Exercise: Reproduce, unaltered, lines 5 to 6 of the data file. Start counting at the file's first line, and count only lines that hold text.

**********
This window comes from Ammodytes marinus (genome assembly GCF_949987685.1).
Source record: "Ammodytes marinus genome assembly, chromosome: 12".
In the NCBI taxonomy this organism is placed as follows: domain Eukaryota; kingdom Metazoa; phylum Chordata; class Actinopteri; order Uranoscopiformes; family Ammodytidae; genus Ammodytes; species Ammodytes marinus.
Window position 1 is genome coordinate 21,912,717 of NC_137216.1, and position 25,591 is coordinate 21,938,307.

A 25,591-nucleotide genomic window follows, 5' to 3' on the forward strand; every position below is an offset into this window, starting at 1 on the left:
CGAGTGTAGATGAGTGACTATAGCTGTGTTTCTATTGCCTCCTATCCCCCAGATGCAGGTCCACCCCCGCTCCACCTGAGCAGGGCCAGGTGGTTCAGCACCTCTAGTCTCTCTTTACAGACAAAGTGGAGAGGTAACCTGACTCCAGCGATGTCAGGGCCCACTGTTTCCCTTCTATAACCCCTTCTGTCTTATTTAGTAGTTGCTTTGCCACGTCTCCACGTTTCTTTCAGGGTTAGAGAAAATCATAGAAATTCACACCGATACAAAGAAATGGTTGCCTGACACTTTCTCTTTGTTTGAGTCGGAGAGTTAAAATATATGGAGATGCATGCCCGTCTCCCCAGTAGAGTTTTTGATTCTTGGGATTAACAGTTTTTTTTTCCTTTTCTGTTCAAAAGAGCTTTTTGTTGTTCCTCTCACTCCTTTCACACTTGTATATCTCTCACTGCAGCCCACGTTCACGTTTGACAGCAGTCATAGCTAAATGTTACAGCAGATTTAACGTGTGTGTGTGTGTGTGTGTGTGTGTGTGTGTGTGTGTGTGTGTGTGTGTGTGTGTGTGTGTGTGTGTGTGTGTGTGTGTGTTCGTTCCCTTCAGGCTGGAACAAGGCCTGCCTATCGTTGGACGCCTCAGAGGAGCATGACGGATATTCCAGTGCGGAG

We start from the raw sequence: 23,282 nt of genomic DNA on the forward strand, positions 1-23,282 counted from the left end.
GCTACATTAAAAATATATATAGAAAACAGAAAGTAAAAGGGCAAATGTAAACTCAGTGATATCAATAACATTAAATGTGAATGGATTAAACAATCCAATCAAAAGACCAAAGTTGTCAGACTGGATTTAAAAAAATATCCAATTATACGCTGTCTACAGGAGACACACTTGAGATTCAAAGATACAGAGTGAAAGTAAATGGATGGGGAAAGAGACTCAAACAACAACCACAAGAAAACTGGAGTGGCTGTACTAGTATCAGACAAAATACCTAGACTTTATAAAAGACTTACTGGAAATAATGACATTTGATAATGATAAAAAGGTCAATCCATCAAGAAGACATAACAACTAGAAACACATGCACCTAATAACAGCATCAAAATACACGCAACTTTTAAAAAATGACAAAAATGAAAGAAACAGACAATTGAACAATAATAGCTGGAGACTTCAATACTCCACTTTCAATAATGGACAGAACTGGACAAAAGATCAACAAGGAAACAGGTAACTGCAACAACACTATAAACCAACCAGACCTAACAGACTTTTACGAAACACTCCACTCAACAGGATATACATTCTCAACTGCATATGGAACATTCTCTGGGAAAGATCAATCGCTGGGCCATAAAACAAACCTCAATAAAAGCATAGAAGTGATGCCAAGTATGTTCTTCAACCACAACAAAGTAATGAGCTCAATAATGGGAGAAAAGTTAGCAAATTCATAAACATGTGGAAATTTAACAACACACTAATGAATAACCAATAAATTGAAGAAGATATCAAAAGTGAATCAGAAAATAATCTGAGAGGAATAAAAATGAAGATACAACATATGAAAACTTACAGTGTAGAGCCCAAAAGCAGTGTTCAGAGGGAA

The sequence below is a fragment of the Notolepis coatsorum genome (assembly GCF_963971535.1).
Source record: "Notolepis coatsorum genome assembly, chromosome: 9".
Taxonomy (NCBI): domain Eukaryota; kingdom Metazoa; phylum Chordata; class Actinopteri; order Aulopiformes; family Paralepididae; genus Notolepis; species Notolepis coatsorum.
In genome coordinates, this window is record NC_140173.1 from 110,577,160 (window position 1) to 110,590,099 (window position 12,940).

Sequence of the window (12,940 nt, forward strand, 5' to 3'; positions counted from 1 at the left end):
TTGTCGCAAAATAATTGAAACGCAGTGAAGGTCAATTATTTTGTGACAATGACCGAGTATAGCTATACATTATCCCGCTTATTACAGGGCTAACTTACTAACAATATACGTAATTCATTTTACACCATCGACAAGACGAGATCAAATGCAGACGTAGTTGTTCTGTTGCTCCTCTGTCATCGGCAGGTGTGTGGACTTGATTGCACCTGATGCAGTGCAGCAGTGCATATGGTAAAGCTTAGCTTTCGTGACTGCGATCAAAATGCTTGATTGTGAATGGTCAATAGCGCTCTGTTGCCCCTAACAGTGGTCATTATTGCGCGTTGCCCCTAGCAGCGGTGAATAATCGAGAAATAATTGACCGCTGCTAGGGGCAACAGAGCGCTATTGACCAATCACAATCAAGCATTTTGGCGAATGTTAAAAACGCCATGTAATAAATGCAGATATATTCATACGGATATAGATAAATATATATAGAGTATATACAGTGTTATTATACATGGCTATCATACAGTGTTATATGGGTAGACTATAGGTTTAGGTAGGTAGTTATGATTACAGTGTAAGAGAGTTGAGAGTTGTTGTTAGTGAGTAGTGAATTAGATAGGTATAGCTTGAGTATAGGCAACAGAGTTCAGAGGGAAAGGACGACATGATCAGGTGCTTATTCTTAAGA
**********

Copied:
A 25,591-nucleotide genomic window follows, 5' to 3' on the forward strand; every position below is an offset into this window, starting at 1 on the left:
CGAGTGTAGATGAGTGACTATAGCTGTGTTTCTATTGCCTCCTATCCCCCAGATGCAGGTCCACCCCCGCTCCACCTGAGCAGGGCCAGGTGGTTCAGCACCTCTAGTCTCTCTTTACAGACAAAGTGGAGAGGTAACCTGACTCCAGCGATGTCAGGGCCCACTGTTTCCCTTCTATAACCCCTTCTGTCTTATTTAGTAGTTGCTTTGCCACGTCTCCACGTTTCTTTCAGGGTTAGAGAAAATCATAGAAATTCACACCGATACAAAGAAATGGTTGCCTGACACTTTCTCTTTGTTTGAGTCGGAGAGTTAAAATATATGGAGATGCATGCCCGTCTCCCCAGTAGAGTTTTTGATTCTTGGGATTAACAGTTTTTTTTTCCTTTTCTGTTCAAAAGAGCTTTTTGTTGTTCCTCTCACTCCTTTCACACTTGTATATCTCTCACTGCAGCCCACGTTCACGTTTGACAGCAGTCATAGCTAAATGTTACAGCAGATTTAACGTGTGTGTGTGTGTGTGTGTGTGTGTGTGTGTGTGTGTGTGTGTGTGTGTGTGTGTGTGTGTGTGTGTGTGTGTGTGTGTGTTCGTTCCCTTCAGGCTGGAACAAGGCCTGCCTATCGTTGGACGCCTCAGAGGAGCATGACGGATATTCCAGTGCGGAG